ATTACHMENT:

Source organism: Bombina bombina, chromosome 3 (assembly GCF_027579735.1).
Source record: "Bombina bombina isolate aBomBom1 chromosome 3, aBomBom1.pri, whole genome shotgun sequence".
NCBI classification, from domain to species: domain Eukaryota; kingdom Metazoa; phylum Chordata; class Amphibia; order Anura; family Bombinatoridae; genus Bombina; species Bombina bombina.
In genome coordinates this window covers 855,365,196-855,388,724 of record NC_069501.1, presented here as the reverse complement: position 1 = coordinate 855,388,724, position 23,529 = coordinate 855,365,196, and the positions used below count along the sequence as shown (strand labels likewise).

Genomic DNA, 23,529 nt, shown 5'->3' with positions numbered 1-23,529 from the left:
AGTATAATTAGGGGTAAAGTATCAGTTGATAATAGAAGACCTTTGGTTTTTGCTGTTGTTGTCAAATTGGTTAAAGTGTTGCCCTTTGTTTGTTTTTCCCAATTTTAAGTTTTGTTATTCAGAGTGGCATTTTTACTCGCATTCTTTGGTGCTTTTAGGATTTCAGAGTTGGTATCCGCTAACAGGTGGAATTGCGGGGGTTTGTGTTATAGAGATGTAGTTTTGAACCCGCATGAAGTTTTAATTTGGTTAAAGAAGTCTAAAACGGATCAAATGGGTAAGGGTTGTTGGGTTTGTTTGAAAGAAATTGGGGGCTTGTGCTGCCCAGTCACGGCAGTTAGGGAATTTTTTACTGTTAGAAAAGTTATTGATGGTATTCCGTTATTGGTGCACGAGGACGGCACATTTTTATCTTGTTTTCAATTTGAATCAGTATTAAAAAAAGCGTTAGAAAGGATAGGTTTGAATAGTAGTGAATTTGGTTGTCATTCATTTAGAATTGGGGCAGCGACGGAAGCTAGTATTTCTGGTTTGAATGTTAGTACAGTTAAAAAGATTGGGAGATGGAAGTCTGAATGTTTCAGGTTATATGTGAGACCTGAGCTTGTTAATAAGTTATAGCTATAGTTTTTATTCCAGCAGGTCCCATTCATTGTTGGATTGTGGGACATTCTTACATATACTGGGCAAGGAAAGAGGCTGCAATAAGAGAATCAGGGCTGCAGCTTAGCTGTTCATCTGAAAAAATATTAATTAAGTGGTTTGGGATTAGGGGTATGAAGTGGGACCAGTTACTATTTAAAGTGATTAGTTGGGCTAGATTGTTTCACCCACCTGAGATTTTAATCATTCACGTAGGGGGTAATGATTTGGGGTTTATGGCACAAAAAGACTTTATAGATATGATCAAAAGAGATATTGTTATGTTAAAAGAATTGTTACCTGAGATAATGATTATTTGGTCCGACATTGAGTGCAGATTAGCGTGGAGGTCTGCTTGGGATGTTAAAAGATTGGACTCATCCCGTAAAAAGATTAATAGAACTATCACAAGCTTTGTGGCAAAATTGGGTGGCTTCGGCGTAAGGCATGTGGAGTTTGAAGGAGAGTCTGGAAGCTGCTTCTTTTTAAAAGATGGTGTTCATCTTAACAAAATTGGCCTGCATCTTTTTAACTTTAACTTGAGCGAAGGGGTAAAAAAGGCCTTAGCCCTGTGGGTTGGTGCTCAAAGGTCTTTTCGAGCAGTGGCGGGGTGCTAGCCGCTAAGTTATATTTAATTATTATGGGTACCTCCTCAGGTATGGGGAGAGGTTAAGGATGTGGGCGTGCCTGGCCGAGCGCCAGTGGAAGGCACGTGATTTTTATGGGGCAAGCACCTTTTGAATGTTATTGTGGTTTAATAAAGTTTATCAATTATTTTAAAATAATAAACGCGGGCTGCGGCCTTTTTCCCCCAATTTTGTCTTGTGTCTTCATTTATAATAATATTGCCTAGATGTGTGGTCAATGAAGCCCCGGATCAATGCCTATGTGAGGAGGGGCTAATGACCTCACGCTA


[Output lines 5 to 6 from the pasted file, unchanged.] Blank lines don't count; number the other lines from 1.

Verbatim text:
Genomic DNA, 23,529 nt, shown 5'->3' with positions numbered 1-23,529 from the left:
AGTATAATTAGGGGTAAAGTATCAGTTGATAATAGAAGACCTTTGGTTTTTGCTGTTGTTGTCAAATTGGTTAAAGTGTTGCCCTTTGTTTGTTTTTCCCAATTTTAAGTTTTGTTATTCAGAGTGGCATTTTTACTCGCATTCTTTGGTGCTTTTAGGATTTCAGAGTTGGTATCCGCTAACAGGTGGAATTGCGGGGGTTTGTGTTATAGAGATGTAGTTTTGAACCCGCATGAAGTTTTAATTTGGTTAAAGAAGTCTAAAACGGATCAAATGGGTAAGGGTTGTTGGGTTTGTTTGAAAGAAATTGGGGGCTTGTGCTGCCCAGTCACGGCAGTTAGGGAATTTTTTACTGTTAGAAAAGTTATTGATGGTATTCCGTTATTGGTGCACGAGGACGGCACATTTTTATCTTGTTTTCAATTTGAATCAGTATTAAAAAAAGCGTTAGAAAGGATAGGTTTGAATAGTAGTGAATTTGGTTGTCATTCATTTAGAATTGGGGCAGCGACGGAAGCTAGTATTTCTGGTTTGAATGTTAGTACAGTTAAAAAGATTGGGAGATGGAAGTCTGAATGTTTCAGGTTATATGTGAGACCTGAGCTTGTTAATAAGTTATAGCTATAGTTTTTATTCCAGCAGGTCCCATTCATTGTTGGATTGTGGGACATTCTTACATATACTGGGCAAGGAAAGAGGCTGCAATAAGAGAATCAGGGCTGCAGCTTAGCTGTTCATCTGAAAAAATATTAATTAAGTGGTTTGGGATTAGGGGTATGAAGTGGGACCAGTTACTATTTAAAGTGATTAGTTGGGCTAGATTGTTTCACCCACCTGAGATTTTAATCATTCACGTAGGGGGTAATGATTTGGGGTTTATGGCACAAAAAGACTTTATAGATATGATCAAAAGAGATATTGTTATGTTAAAAGAATTGTTACCTGAGATAATGATTATTTGGTCCGACATTGAGTGCAGATTAGCGTGGAGGTCTGCTTGGGATGTTAAAAGATTGGACTCATCCCGTAAAAAGATTAATAGAACTATCACAAGCTTTGTGGCAAAATTGGGTGGCTTCGGCGTAAGGCATGTGGAGTTTGAAGGAGAGTCTGGAAGCTGCTTCTTTTTAAAAGATGGTGTTCATCTTAACAAAATTGGCCTGCATCTTTTTAACTTTAACTTGAGCGAAGGGGTAAAAAAGGCCTTAGCCCTGTGGGTTGGTGCTCAAAGGTCTTTTCGAGCAGTGGCGGGGTGCTAGCCGCTAAGTTATATTTAATTATTATGGGTACCTCCTCAGGTATGGGGAGAGGTTAAGGATGTGGGCGTGCCTGGCCGAGCGCCAGTGGAAGGCACGTGATTTTTATGGGGCAAGCACCTTTTGAATGTTATTGTGGTTTAATAAAGTTTATCAATTATTTTAAAATAATAAACGCGGGCTGCGGCCTTTTTCCCCCAATTTTGTCTTGTGTCTTCATTTATAATAATATTGCCTAGATGTGTGGTCAATGAAGCCCCGGATCAATGCCTATGTGAGGAGGGGCTAATGACCTCACGCTA